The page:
Imagine explaining to football fans of an earlier era that a prominent college linebacker had claimed to be dating a woman who turned out to be an Internet hoax. Then again, imagine explaining that a college linebacker’s romantic life had ever been a subject of significant national hype to begin with.
This year, though, Notre Dame football star Manti Te’o’s heartbreak over the death of his girlfriend, attributed to leukemia, became the emotional storyline of a football season that ended in a trip to the national championship game. That story came to a bizarre end this week when the website Deadspin debunked it — and the woman’s very existence — as utter fiction.
Understandably, fans have struggled to understand what role Te’o played in the hoax. Critics have hinted at a cynical plot to boost Te’o’s image. Others have speculated about a prank by one of his friends that snowballed into a falsehood broadcast to national audiences. Notre Dame athletic officials have depicted the linebacker as a sweet and trusting soul who fell victim to a sophisticated “catfishing” scheme, in which someone invented an Internet character who lured him into what he thought was a real online relationship.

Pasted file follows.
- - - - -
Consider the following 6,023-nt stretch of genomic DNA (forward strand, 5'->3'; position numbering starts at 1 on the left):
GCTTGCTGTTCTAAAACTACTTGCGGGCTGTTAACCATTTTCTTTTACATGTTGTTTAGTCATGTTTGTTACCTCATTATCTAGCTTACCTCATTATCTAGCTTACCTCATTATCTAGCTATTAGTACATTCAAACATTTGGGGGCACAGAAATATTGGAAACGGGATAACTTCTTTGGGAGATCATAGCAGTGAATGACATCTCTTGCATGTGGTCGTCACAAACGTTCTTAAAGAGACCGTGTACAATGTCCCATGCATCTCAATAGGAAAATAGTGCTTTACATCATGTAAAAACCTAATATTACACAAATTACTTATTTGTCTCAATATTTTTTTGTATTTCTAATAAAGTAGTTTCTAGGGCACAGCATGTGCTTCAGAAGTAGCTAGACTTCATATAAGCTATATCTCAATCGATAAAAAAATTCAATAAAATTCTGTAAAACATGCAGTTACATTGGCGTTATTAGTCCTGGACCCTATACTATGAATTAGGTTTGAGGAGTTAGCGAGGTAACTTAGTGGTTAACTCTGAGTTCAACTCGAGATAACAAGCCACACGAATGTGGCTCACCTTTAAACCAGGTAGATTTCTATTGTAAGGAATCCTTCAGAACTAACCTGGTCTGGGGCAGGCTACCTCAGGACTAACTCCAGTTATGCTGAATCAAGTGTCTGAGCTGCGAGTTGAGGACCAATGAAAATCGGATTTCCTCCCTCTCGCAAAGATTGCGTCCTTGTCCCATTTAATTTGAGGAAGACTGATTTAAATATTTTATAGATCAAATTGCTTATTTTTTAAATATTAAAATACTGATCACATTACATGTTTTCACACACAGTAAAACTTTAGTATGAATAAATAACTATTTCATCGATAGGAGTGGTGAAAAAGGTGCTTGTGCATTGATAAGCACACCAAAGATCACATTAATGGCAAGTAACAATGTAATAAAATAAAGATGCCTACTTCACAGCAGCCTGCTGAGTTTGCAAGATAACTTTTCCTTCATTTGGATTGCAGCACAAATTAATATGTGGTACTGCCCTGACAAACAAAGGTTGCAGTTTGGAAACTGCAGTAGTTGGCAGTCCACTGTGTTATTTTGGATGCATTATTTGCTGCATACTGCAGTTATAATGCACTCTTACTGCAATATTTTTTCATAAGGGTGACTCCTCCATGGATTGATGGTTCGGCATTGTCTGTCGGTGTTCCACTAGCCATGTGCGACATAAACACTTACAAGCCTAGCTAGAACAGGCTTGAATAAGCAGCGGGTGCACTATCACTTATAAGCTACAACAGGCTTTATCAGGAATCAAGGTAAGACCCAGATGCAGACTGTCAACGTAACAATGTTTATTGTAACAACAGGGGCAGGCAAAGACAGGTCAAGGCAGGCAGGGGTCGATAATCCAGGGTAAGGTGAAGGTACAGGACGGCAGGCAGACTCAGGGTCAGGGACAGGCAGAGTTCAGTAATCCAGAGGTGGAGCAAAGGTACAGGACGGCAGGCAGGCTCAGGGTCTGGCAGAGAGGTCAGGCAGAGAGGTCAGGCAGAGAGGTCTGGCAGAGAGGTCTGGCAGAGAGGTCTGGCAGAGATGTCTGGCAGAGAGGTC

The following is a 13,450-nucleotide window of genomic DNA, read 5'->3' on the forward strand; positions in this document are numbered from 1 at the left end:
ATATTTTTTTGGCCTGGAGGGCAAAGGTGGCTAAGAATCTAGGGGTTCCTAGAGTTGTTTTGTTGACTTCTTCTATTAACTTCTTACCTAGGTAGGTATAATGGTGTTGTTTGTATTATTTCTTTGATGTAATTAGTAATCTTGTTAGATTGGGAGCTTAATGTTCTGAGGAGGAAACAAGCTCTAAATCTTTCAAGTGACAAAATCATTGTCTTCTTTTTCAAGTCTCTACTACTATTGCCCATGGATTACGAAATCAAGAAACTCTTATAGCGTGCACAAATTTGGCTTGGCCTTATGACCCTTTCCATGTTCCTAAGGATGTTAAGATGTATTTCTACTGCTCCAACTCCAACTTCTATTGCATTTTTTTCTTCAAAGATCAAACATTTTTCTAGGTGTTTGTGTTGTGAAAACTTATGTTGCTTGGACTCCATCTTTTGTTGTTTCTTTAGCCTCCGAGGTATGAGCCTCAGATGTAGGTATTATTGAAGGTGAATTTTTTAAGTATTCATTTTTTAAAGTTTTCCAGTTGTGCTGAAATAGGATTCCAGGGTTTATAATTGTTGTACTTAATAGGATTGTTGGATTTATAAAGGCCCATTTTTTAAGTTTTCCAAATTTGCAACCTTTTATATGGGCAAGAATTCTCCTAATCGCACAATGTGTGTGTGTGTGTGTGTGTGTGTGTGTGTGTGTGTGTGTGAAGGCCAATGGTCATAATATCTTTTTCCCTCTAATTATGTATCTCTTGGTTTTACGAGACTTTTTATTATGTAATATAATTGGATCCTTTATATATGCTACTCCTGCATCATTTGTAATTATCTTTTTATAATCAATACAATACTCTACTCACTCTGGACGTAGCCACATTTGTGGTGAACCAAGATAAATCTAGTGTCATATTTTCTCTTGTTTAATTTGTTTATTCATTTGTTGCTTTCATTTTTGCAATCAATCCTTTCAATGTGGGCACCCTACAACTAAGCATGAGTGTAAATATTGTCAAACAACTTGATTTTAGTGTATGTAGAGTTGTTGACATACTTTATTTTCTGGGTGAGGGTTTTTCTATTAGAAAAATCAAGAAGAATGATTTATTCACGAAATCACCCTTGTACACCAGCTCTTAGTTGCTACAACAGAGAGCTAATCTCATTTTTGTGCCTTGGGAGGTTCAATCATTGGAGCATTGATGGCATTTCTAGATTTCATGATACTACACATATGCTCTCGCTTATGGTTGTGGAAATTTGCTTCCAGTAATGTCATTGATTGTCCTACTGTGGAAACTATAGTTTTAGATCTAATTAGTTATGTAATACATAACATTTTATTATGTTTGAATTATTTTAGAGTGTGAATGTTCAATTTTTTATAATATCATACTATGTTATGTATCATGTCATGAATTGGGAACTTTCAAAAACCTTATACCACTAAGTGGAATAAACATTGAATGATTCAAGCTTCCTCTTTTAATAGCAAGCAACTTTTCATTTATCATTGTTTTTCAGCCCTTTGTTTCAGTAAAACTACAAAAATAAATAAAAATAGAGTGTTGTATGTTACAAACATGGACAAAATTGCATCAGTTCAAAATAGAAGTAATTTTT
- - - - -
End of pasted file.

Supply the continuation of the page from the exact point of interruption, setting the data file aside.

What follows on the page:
But whatever the exact details, the story ought to raise questions about how sports affect young athletes. Te’o is just 22 years old, and it’s easy to imagine that, as a college football player in a culture that pampers them, he may have developed a sheltered outlook.
Sometimes lost in the debates about whether big-time college sports hurts universities is how they can hurt the players themselves. Te’o might have been an innocent dupe in this affair, or he might have been in on it. Either possibility would be a reflection of his immaturity — something that most college students get to outgrow in private. But while Te’o’s Notre Dame peers get to make their formative mistakes without the world knowing about them, the demands of college sports forces young men like him to make theirs in a harsh national spotlight.